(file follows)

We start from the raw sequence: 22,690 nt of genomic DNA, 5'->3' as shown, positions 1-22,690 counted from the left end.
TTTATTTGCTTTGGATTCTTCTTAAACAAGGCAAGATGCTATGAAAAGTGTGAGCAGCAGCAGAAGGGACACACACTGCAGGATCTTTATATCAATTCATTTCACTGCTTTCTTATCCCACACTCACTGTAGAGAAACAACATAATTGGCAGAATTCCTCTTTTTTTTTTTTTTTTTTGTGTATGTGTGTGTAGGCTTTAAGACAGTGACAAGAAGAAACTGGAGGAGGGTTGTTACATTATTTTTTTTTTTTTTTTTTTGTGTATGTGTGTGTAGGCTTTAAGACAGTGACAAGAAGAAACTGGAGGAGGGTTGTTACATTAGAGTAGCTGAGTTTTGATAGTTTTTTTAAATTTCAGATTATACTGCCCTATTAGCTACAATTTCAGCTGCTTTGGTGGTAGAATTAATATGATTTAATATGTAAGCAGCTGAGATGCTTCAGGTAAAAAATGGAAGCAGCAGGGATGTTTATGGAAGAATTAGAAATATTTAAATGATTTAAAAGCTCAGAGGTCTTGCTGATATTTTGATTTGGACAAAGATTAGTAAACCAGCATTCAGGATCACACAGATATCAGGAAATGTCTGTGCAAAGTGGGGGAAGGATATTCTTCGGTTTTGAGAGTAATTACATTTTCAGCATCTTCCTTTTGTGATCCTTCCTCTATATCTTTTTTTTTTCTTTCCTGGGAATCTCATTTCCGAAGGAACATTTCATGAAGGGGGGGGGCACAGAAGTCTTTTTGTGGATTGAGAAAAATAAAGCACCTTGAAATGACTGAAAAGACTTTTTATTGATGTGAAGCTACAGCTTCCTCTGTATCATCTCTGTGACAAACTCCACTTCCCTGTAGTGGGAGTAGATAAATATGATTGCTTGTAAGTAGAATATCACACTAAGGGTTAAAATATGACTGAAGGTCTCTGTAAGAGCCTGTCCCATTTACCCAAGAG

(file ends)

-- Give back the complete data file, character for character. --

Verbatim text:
We start from the raw sequence: 22,690 nt of genomic DNA, 5'->3' as shown, positions 1-22,690 counted from the left end.
TTTATTTGCTTTGGATTCTTCTTAAACAAGGCAAGATGCTATGAAAAGTGTGAGCAGCAGCAGAAGGGACACACACTGCAGGATCTTTATATCAATTCATTTCACTGCTTTCTTATCCCACACTCACTGTAGAGAAACAACATAATTGGCAGAATTCCTCTTTTTTTTTTTTTTTTTTGTGTATGTGTGTGTAGGCTTTAAGACAGTGACAAGAAGAAACTGGAGGAGGGTTGTTACATTATTTTTTTTTTTTTTTTTTTGTGTATGTGTGTGTAGGCTTTAAGACAGTGACAAGAAGAAACTGGAGGAGGGTTGTTACATTAGAGTAGCTGAGTTTTGATAGTTTTTTTAAATTTCAGATTATACTGCCCTATTAGCTACAATTTCAGCTGCTTTGGTGGTAGAATTAATATGATTTAATATGTAAGCAGCTGAGATGCTTCAGGTAAAAAATGGAAGCAGCAGGGATGTTTATGGAAGAATTAGAAATATTTAAATGATTTAAAAGCTCAGAGGTCTTGCTGATATTTTGATTTGGACAAAGATTAGTAAACCAGCATTCAGGATCACACAGATATCAGGAAATGTCTGTGCAAAGTGGGGGAAGGATATTCTTCGGTTTTGAGAGTAATTACATTTTCAGCATCTTCCTTTTGTGATCCTTCCTCTATATCTTTTTTTTTTCTTTCCTGGGAATCTCATTTCCGAAGGAACATTTCATGAAGGGGGGGGGCACAGAAGTCTTTTTGTGGATTGAGAAAAATAAAGCACCTTGAAATGACTGAAAAGACTTTTTATTGATGTGAAGCTACAGCTTCCTCTGTATCATCTCTGTGACAAACTCCACTTCCCTGTAGTGGGAGTAGATAAATATGATTGCTTGTAAGTAGAATATCACACTAAGGGTTAAAATATGACTGAAGGTCTCTGTAAGAGCCTGTCCCATTTACCCAAGAG